Aberdeen

Thursday / Friday 31 August / 1 September 2017 – Aberdeen, Scotland.

El and have been considering a visit to Aberdeen for a while, finally rejecting the idea to add this to our planned trip to Edinburgh when mum visits us in September. One of the reasons for going to Aberdeen was to meet El’s Scottish family and see the places El visited when her parents were alive and living there.

Sadly one of those relations, El’s aunt, passed away last week after a short illness. El managed to visit her in hospital last week, so fortunately she got to say goodbye.

We are going up for the funeral on Friday morning, not a reason we envisaged for paying our respects to the Granite City. To compound things, my mum arrives at Heathrow on Saturday afternoon so we cannot even stay for the weekend. Seven and half hours on the train on Thursday, repeated when we return to London on Friday. Fortunately I quie enjoy long train rides.

We left London mid-morning. I must admit I actually enjoy train journeys in the UK, though fortunately so far I have never been on a journey of any distance where I have had to stand up. Being in first class also helps a little too!

I always try to take a few photos out of the window as we go, usually unsuccessfully; too many reflections and too much track side furniture getting in the way. Reflections aside I was quite happy with these two. I love rail side England; all the rolling hills, the fields of wheat, the grass, the farrowed land.

My favourite part of the journey north is once we have passed by Berwick and the train runs up the coast to Edinburgh, watching the sea always excites me, and it is what I miss the most living in London. Sometimes just seeing it is enough; though I did get this photo sort of wrong. Virgin should clean the windows of their trains.

We arrived in Aberdeen late afternoon, after what had been quite nice weather on the way up, it was cloudy and the rain came as we walked to our hotel.

We did not do a lot after checking in. The plan was to walk around the immediate area, check out some of the sights, absorb a bit of Aberdeen atmosphere and then have a meal and a quiet drink. The rain put paid to that. We walked about a hundred yards up the road, found a nice cafe that was open for evening meals – and a bit of street art. We retired early and watched TV in bed. Dinner was good, but boy, Aberdeen competes with London on prices!

The rain broke overnight and Friday started nice and bright, a shame that we had a funeral to attend. It was a small affair at the nuclear bunker-like Aberdeen crematorium. El’s Aunt Margaret had no children and there was not a lot of the wider family left. It was a short and gentle farewell.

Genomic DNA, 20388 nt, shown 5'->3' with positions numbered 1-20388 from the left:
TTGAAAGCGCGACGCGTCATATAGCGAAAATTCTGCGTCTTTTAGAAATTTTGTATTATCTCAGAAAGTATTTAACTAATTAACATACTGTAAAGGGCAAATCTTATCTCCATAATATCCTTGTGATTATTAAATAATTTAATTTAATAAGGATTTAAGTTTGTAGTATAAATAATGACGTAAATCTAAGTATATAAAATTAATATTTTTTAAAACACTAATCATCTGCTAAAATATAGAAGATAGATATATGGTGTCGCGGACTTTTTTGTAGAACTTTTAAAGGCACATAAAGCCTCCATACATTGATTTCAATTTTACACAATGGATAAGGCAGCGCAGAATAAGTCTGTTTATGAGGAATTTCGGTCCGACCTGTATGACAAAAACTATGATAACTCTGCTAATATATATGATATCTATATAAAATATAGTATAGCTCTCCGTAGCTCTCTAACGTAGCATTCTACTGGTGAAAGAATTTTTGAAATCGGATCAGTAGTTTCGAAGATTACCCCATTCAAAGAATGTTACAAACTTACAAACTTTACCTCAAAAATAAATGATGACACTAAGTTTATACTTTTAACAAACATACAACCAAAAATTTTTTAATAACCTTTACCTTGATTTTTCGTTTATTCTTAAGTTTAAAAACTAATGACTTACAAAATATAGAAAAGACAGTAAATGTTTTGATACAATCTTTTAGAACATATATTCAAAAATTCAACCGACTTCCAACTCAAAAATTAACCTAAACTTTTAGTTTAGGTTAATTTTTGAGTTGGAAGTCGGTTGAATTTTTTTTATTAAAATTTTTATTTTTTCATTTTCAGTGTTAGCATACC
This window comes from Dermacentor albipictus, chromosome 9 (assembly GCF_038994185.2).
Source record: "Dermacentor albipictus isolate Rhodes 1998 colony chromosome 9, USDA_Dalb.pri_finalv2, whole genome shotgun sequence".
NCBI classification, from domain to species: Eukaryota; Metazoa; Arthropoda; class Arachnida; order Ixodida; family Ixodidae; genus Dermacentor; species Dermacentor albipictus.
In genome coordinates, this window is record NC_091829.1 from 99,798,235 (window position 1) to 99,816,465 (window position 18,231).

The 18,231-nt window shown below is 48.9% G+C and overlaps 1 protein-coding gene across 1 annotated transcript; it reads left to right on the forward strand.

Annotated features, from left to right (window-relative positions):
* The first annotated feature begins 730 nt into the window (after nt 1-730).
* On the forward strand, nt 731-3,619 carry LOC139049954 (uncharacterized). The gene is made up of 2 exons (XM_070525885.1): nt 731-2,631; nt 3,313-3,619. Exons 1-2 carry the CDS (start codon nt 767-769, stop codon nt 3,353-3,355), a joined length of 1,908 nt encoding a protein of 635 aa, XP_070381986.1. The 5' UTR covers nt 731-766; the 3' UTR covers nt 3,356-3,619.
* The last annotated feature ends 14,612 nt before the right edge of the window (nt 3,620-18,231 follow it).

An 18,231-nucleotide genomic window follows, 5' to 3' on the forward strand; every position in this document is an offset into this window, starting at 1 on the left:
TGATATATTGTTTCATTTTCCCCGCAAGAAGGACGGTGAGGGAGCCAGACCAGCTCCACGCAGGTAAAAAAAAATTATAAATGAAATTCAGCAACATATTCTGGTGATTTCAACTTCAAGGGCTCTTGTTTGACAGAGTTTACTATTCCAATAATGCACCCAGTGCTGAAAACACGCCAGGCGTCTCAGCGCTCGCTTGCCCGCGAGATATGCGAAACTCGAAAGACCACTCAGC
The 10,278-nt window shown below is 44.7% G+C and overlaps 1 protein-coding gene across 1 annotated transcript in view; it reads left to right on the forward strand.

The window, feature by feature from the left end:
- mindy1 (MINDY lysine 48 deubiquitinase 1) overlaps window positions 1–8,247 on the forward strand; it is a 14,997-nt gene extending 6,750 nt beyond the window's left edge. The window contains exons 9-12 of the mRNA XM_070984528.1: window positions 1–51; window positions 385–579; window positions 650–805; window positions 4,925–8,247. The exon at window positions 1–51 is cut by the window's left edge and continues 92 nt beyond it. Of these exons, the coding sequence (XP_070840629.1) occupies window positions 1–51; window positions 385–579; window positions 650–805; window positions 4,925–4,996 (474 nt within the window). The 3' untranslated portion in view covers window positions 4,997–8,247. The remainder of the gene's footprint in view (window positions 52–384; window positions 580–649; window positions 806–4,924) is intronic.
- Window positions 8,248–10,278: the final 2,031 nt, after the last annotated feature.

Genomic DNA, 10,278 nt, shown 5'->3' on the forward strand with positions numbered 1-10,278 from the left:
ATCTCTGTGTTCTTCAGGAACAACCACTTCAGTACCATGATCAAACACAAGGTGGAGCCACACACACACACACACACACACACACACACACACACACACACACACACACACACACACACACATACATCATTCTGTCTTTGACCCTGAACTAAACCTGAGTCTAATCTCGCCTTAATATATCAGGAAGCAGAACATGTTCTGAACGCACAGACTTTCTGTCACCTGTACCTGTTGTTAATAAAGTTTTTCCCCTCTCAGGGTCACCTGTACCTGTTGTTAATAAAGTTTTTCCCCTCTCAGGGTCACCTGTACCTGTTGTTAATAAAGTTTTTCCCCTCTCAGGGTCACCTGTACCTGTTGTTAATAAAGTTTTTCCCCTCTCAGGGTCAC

We had a few hours before the train back to London, so after some quiet post funeral chat with other family members El and I check out of the hotel and went for a walk around. Back in the spring Nuart came to town and there was a bit of street art added to the grey granite walls of central Aberdeen. I had taken a look at the map before we left for our walk, but didn’t really expect to find much of it as it seemed quite scattered. Surprisingly I did find some as we went; so here are some pieces by,

Mr Cenz,

Alice Pasquini,

The wonderful Hera, half of the Heracut duo,

And some from artists that remain unknown.

Nice, I love coming across street art in different towns, I know a number of these artists are well represented on the walls of London, but that makes that familiarity even more special.

There are a lot of churches in Aberdeen, and I mean a lot. It seemed apparent that a lot have been converted into very un-Presbyterian dens of iniquity. Maybe the church needed the money. Bars and casinos seem to be the main theme. I am not a religious person, but found this lack of respect for these old buildings a bit of a shame. Maybe it is just the cheapness of the frontages I hate.

We had a good walk around, I liked Aberdeen, I loved the dark grey graniteness of the town, I liked the feel of the city, that it isn’t flat, there are alleyways and steps and it is not all square and straight and ordered. I would love to have explored more and to have had some time to understand its history and its famous characters.

Returning to the hotel, we picked up our bags and headed back to the station for lunch before getting on the train for the return seven and half hour journey. I confess to spending most of the journey slumped into my seat, listening to music and drinking red wine. It passed quite quickly.

The return had the same photographic opportunities as the originating journey.

With a stunning sunset as a bonus!

We will be back.

About wheresphil

Originally from Auckland, New Zealand, now living in London.
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